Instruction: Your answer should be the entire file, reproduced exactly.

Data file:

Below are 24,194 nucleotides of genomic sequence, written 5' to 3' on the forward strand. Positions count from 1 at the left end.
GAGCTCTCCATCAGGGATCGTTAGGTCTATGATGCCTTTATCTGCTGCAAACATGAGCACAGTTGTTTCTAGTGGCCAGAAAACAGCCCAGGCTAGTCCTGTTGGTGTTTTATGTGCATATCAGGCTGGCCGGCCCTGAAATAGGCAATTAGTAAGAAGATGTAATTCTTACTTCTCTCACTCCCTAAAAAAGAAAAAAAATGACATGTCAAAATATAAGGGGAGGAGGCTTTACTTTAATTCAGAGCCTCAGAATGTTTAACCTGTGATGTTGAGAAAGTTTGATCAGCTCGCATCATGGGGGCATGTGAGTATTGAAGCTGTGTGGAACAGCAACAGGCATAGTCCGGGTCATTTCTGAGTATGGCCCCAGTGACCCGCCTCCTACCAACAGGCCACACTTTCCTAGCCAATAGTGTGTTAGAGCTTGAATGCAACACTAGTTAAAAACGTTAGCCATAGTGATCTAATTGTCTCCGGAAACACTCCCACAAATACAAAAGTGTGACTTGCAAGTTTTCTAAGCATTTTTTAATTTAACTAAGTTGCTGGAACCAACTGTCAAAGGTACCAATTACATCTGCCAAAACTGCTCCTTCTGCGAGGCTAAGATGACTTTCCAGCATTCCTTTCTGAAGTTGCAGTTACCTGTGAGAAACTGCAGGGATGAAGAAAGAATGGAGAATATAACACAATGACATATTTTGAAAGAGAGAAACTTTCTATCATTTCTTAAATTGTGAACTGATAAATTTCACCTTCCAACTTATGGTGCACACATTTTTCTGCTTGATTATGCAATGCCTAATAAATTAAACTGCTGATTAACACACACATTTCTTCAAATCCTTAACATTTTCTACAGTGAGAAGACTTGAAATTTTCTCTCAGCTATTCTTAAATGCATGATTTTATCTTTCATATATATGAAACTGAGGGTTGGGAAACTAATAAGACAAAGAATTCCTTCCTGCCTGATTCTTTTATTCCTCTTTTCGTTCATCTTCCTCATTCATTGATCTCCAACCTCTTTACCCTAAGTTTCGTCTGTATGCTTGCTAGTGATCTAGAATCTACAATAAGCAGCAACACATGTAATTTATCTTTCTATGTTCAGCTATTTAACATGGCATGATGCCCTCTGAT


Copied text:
Below are 24,194 nucleotides of genomic sequence, written 5' to 3' on the forward strand. Positions count from 1 at the left end.
GAGCTCTCCATCAGGGATCGTTAGGTCTATGATGCCTTTATCTGCTGCAAACATGAGCACAGTTGTTTCTAGTGGCCAGAAAACAGCCCAGGCTAGTCCTGTTGGTGTTTTATGTGCATATCAGGCTGGCCGGCCCTGAAATAGGCAATTAGTAAGAAGATGTAATTCTTACTTCTCTCACTCCCTAAAAAAGAAAAAAAATGACATGTCAAAATATAAGGGGAGGAGGCTTTACTTTAATTCAGAGCCTCAGAATGTTTAACCTGTGATGTTGAGAAAGTTTGATCAGCTCGCATCATGGGGGCATGTGAGTATTGAAGCTGTGTGGAACAGCAACAGGCATAGTCCGGGTCATTTCTGAGTATGGCCCCAGTGACCCGCCTCCTACCAACAGGCCACACTTTCCTAGCCAATAGTGTGTTAGAGCTTGAATGCAACACTAGTTAAAAACGTTAGCCATAGTGATCTAATTGTCTCCGGAAACACTCCCACAAATACAAAAGTGTGACTTGCAAGTTTTCTAAGCATTTTTTAATTTAACTAAGTTGCTGGAACCAACTGTCAAAGGTACCAATTACATCTGCCAAAACTGCTCCTTCTGCGAGGCTAAGATGACTTTCCAGCATTCCTTTCTGAAGTTGCAGTTACCTGTGAGAAACTGCAGGGATGAAGAAAGAATGGAGAATATAACACAATGACATATTTTGAAAGAGAGAAACTTTCTATCATTTCTTAAATTGTGAACTGATAAATTTCACCTTCCAACTTATGGTGCACACATTTTTCTGCTTGATTATGCAATGCCTAATAAATTAAACTGCTGATTAACACACACATTTCTTCAAATCCTTAACATTTTCTACAGTGAGAAGACTTGAAATTTTCTCTCAGCTATTCTTAAATGCATGATTTTATCTTTCATATATATGAAACTGAGGGTTGGGAAACTAATAAGACAAAGAATTCCTTCCTGCCTGATTCTTTTATTCCTCTTTTCGTTCATCTTCCTCATTCATTGATCTCCAACCTCTTTACCCTAAGTTTCGTCTGTATGCTTGCTAGTGATCTAGAATCTACAATAAGCAGCAACACATGTAATTTATCTTTCTATGTTCAGCTATTTAACATGGCATGATGCCCTCTGAT